Meals of the Mundo: Duck Tongue

On July 14, 2014 by Oren and Cassie

Ok, I get it. It’s duck tongue. I haven’t said anything else yet, and you’re already disgusted. If not, you should be. Because it’s the tongue. Of a duck. Hence the name: duck tongue. It doesn’t sound pretty. It doesn’t look all that pretty. But it is quite tasty. Stay with me through this one.

I have a rule, and it’s one I try to stick to no matter our location or the primary elements in the native cuisine. If the locals eat it, I eat it. Or rather, I try it at least once. In Cambodia, I tried amok. In Laos, I tried river weeds. In Carcassonne, I wanted to try cassoulet, but that was way too expensive. These will all be upcoming Meals of the Mundo of course. But now we’re focusing on duck tongue.


We named our duck tongues Daffy, Donald, Huey, Dewey, and Louie.


In China, we found they eat much more of the animal than we do. “We” means America, but could probably refer to most Western countries. In a 24-hour period in China, I ate duck tongue, rabbit head, and chicken feet. These are not unusual meals at all in China. Generally, we discard all of these parts (though I have seen chicken feet in U.S. stores). In China, these are all on the menu. As an example, when we ordered fish at a Szichuan restaurant, we got the entire fish. I had a piece (cross-section?) that had a fin sticking out.

We were in Beijing with Cassie’s friend from grad school, J.J., who took us to an excellent restaurant. She asked us what we wanted to eat, then ordered a tremendous amount of food for us. She asked if we wanted to try duck tongue. Cassie instantly said no. I instantly said yes.


Cassie, J.J., and I after two of us ate duck tongue.


A few tips if you’re ever going to eat duck tongue. First, don’t eat the whole thing. This may seem obvious to everyone but me. Look at the first picture above. Those twisty things sticking out on the left side are not, in fact, edible. They are the sinewy, ligamenty, stringy, hard(y) pieces of something that connect the tongue to whatever it’s connected to. (I’d really rather not contemplate what’s at the other end of a tongue.) Again, don’t eat that. All you’re doing is biting off the thing that actually looks like a duck tongue.

Second, don’t bite all the way down. There’s a hard part in the center of the tongue that is also inedible. It’s like an ice cream cone with chocolate in the middle, except you don’t eat this chocolate. Only the ice cream. Ok, with that covered, you basically just gently bite off the end. It’s quite good and quite tender. It’s also not a lot of food, so a plate of duck tongue comes with a whole bunch of them. If you wonder where the tongues come from, they’re from all the ducks that magically turn into Peking Duck.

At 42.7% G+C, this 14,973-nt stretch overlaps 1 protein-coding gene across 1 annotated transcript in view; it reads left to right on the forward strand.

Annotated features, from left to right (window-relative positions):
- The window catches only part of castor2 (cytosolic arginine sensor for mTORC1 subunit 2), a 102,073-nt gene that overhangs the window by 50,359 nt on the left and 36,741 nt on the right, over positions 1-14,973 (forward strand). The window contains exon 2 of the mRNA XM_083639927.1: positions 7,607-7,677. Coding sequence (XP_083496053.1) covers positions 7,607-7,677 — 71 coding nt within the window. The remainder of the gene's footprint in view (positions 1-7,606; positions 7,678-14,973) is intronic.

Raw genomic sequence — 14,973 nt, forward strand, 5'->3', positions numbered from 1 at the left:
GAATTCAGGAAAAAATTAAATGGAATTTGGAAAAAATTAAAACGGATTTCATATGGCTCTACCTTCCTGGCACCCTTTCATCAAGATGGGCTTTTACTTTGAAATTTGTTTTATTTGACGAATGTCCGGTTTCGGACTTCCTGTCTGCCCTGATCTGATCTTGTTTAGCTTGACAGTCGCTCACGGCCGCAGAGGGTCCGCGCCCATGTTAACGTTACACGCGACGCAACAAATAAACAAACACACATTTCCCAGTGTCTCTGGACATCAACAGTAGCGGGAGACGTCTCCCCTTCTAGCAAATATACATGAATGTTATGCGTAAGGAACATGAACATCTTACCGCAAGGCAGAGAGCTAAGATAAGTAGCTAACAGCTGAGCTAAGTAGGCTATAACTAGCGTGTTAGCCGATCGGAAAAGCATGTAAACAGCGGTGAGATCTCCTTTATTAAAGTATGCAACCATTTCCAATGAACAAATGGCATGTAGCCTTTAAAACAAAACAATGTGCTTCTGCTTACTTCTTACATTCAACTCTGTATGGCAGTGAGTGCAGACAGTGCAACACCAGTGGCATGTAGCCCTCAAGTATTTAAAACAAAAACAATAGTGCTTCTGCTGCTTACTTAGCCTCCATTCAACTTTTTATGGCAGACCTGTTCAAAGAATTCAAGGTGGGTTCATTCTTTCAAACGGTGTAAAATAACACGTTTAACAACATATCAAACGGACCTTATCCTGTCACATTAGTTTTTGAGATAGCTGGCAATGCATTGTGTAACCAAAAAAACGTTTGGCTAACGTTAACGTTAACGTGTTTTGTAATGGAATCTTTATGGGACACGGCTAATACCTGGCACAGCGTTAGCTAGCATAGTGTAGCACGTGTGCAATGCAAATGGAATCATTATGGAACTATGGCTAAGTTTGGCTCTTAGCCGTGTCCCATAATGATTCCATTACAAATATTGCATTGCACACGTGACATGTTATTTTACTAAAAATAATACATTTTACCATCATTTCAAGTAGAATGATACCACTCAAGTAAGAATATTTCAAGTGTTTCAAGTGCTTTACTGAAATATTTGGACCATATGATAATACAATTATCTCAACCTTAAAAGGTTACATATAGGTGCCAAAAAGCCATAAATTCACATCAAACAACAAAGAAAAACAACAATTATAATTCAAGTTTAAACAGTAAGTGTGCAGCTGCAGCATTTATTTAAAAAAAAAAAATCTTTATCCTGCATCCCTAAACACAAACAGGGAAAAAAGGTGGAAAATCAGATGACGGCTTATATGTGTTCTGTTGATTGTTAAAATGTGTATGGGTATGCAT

Peking ducks don’t need their tongues.

Duck tongue doesn’t really remind me of any other meat. It’s certainly nothing like cow tongue, which I’ve had a few times before. It’s not gross at all… once you get over the fact that’s the tongue of a duck. Whatever sauce it’s served with definitely has a lot to do with the flavor.


Seriously?! You’re going to make this at home? And serve it to your kids? I didn’t think so. In this Meals of the Mundo, I won’t include a recipe. If you’re diehard enough to try making duck tongue at home, you’re certainly diehard enough to Google a recipe for it. You’re on your own there, Ace.

Cassie warned me that I need to start adding foods that are a little more appetizing. We started with cola de toro, and now we’re eating lengua de pato. I promised I would not make rabbit heat our next Meal of the Mundo.

Next up: rabbit head! Kidding.

Let’s switch continents and go with a drink instead of a food.

Next up: palinka from Hungary!

Subscribe to 42nd Class

7 Responses to “Meals of the Mundo: Duck Tongue”

  • Disgusting, but glad to know the whole animal is used, and that Cassie didn’t bother. Same obtains in Italy – i.e., they eat the whole animal.

    • Is duck tongue any more or less disgusting than cow tongue or duck heart? Both of those are delicious too!

  • I also had duck-tongue in China! And the feet. 🙂 And I tasted cow-brain…. Not exactly my cup of tea… 🙂 Chicken-feet has also been tasted in Hong-Kong.

    • Good for you! I didn’t have cow brain, but when I ate rabbit head, the brain was definitely hanging out in its little brain cavity. I had chicken feet the next night – way too much work for not enough food, but pretty tasty nonetheless.

  • Oh, some local foods we really don’t need to try :-). Duck tongue doesn’t look too bad. George tried fried grasshoppers in Mexico (salty and crunchy and eaten as a snack). That’s enough for now…

  • Loved this post. Laughed so hard my sides are sore

  • Hmmm…comparing trying amok to trying duck tongue seems a stretch 🙂 I’m glad people like you have an adventurous stomach and palate, so I can read about it without having to experience it myself.

Leave a Reply

This site uses Akismet to reduce spam. Learn how your comment data is processed.